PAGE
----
Posted by: Eric A. Hicks | Jan 17, 2023 1:42:49 PM

How can you conclude, Eric, that Vechirko should have been charged with anything??

Posted by: federalist | Jan 17, 2023 2:24:30 PM

Well, again, I am not privy to the facts of the case federalist. I am merely responding to what you asked about what should be done to the prosecutors who brought charges against Mr.Vechirko.

If the criminal justice system is to work at all, we as the public must have some degree of confidence in prosecutors to do the right thing. So in furtherance of that general presumption that prosecutors conduct their job within the parameters of ethics, I will merely assume that the facts warranted that Mr.Vechirko be charged with some criminal act. So my conclusion is based on that general presumption.

After all, if we can't have the necessary confidence to embrace that general presumption, where does that leave us?

Posted by: Eric A. Hicks | Jan 17, 2023 3:11:53 PM

There's the videotape of Vechirko's supposed crime . . . . but hey, libs love prosecutors when they are protecting their own or furthering the interests of Democrats---ever wonder why none of the usual suspects utters a peep about the prosecution of the people who found the diary that Ashley Biden abandoned?

Posted by: federalist | Jan 17, 2023 3:27:20 PM

more fun:


Posted by: federalist | Jan 17, 2023 3:28:45 PM

Well, you would probably be surprised to know that I rank Bill Clinton as one of the worst Presidents. And, FYI, I am not a liberal. I think liberals and conservatives are full of the proverbial "it." I have no political party---probably the wisest decision of my life.

Posted by: Eric A. Hicks | Jan 17, 2023 3:32:43 PM

The problem is not charging. The problem is the behavior that provokes the charging.

Posted by: Bill Otis | Jan 18, 2023 2:46:37 AM

I am an anti-statist.

Posted by: federalist | Jan 18, 2023 9:10:02 AM


Wow. Gotta love those prosecutors.

Posted by: federalist | Jan 18, 2023 10:16:14 AM

Neither liberal nor conservative government officials are treated in the manner that you or I would be for a similar transgression. I find this problematic.

Liberals and conservatives rail against the 'elite.' But in the end, it is the common people like you and I who are being played. They criticize each other for playing by different rules but never acknowledge that their rules are different than those that the common folk live by. I refuse to enroll in their game.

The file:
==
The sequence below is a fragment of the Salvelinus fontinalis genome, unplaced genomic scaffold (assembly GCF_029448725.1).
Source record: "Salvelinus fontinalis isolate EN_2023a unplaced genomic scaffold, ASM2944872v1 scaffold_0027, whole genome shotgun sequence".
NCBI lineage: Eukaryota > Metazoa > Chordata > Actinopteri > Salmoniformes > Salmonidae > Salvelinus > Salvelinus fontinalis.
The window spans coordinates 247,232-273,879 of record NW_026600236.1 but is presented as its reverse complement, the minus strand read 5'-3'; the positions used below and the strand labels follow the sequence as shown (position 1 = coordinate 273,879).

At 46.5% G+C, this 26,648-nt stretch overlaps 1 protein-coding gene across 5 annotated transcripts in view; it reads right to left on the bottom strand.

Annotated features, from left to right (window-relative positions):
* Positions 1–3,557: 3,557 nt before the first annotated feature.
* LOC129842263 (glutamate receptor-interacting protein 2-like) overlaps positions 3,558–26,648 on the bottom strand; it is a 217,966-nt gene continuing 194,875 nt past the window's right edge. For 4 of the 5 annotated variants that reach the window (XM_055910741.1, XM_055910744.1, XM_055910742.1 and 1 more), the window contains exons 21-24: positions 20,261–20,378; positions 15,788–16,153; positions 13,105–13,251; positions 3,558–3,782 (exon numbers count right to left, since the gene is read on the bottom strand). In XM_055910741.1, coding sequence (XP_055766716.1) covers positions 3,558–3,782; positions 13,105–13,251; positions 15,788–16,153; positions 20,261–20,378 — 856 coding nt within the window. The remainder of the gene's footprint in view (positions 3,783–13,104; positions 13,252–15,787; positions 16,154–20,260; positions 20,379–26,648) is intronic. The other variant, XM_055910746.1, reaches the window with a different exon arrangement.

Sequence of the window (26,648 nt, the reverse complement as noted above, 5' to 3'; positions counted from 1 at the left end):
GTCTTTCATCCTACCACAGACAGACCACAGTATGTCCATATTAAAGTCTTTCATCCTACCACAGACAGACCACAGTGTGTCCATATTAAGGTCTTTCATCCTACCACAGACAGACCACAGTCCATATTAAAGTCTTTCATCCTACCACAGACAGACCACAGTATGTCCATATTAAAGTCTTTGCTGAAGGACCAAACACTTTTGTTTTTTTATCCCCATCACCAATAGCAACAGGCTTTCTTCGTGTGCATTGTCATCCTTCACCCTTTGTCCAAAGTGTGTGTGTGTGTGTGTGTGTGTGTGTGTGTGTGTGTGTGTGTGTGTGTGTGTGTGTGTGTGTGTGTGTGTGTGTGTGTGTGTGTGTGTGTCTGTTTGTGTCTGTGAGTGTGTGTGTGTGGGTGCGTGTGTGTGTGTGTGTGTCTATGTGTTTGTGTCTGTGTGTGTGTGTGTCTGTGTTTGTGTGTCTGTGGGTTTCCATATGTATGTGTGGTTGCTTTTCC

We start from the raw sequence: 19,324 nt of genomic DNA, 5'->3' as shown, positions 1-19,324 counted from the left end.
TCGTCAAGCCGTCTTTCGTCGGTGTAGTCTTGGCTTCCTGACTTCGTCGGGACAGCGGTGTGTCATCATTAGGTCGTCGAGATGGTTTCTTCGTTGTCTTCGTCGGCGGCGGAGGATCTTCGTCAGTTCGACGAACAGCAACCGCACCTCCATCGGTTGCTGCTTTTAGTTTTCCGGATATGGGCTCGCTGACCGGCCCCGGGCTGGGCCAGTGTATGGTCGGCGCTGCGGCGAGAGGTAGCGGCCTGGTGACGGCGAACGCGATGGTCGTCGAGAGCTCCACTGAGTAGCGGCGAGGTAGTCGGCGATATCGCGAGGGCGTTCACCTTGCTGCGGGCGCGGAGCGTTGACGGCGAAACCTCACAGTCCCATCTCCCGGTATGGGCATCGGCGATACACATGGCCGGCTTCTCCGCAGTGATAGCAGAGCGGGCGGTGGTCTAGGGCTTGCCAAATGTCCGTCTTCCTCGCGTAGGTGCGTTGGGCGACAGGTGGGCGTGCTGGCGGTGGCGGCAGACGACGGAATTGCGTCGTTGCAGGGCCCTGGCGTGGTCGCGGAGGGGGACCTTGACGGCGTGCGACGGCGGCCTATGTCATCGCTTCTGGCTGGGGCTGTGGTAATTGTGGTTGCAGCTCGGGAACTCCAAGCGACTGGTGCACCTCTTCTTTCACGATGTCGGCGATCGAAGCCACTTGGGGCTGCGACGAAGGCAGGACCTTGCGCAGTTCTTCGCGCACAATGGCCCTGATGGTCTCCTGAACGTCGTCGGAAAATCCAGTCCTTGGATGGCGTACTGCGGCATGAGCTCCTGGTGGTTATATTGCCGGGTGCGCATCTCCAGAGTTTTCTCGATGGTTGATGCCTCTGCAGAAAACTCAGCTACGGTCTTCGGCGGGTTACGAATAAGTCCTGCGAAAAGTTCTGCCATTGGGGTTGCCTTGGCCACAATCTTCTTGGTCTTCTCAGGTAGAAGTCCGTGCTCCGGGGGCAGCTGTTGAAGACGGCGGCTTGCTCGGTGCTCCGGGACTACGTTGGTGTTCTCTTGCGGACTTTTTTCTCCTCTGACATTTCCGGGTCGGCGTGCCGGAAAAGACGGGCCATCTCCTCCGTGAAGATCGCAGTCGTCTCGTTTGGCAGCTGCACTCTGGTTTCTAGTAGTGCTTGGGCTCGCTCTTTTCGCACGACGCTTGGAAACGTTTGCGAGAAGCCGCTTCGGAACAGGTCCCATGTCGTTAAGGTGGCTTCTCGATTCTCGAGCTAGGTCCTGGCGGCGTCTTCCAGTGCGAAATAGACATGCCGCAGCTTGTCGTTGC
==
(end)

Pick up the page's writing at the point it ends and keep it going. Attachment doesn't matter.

Posted by: Eric A. Hicks | Jan 18, 2023 11:40:19 AM


Flynn got doctored 302s.

Posted by: federalist | Jan 18, 2023 1:36:11 PM


I would love to see a thread or two on such a huge and interesting legal matter, which just happens to fit the mission of this blog.

Doug has been silent.

Posted by: TarlsQtr | Jan 19, 2023 11:14:34 AM

Tarls, are you referencing a sentencing matter or something else? I am silent on a lot of topics, and I am unclear as to exactly what “interesting legal matter” you are referencing -- Flynn, the Biden family? -- since federalist often brings up matters that seem to me to be more interesting politically (like his assessment of Trump’s merits) than legally.

Posted by: Doug B | Jan 19, 2023 11:28:02 AM


For one, I would love threads about the abuse of attorney client privilege by oatmeal for brains Joe, the Federal laws regarding having such documents, a politicized FBI and its impact on public confidence, etc. I think they all fit this blog’s mission, with the caveat that you are the ultimate arbiter of that.

Posted by: TarlsQtr | Jan 19, 2023 2:05:53 PM

Thanks for the clarification, Tarls. I know very little about attorney-client privilege law/policy issues, especially for constitutional actors like the Prez. I know even less about the law and policy of confidential documents (though I have seen reports that too many docs get labeled confidential). I also tend not to follow closely investigating agencies and agents unless/until their work starts impacting pleas and sentences. And, absent actual indictments with potential sentencing consequences, these matter all seem not quite ripe for useful coverage on this blog at this point.

Because there are lots of other places to discuss legal "hot topics" and even more places to discuss politics and the politization of law, I generally try to stick to sentencing/punishment issues (mostly in the US), and necessarily gravitate toward those which I find most interesting/engaging and that I sometimes know a little bit about so I can add a bit of possible value.

As you know, I try not to censor or control topics covered in threads, and so you and federalist and all others are welcome to use the comments here to go off on the topics that interest you most. And if you can flag sentencing issues related to these "hot topic" matters, I will try to bring my own perspective too them.

Posted by: Doug B | Jan 19, 2023 2:22:31 PM

We can talk about the feds prosecuting those who found Ashley Biden's diary and sold it . . . . you know, Doug, she stated in that diary that Joe Biden took showers with her. Yuck.

Posted by: federalist | Jan 20, 2023 11:36:53 AM

Post a comment

In the body of your email, please indicate if you are a professor, student, prosecutor, defense attorney, etc. so I can gain a sense of who is reading my blog. Thank you, DAB